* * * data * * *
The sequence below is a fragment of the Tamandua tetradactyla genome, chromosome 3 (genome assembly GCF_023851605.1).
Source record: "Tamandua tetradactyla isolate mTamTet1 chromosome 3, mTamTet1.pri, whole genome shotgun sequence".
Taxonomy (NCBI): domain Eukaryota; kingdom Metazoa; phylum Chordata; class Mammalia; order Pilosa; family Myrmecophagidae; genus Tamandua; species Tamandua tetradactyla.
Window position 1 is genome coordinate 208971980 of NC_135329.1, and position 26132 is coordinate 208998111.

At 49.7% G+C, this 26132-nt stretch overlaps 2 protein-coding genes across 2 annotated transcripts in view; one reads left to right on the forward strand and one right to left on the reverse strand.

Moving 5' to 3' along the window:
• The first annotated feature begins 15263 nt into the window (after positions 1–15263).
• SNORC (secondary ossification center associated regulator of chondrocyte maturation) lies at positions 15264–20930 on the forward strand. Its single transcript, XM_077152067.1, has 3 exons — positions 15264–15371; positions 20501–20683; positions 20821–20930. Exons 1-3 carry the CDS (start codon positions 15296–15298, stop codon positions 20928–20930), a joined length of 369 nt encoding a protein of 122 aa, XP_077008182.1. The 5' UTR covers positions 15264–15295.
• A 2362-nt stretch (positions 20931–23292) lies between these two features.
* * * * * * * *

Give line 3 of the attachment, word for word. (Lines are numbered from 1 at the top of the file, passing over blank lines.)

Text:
Taxonomy (NCBI): domain Eukaryota; kingdom Metazoa; phylum Chordata; class Mammalia; order Pilosa; family Myrmecophagidae; genus Tamandua; species Tamandua tetradactyla.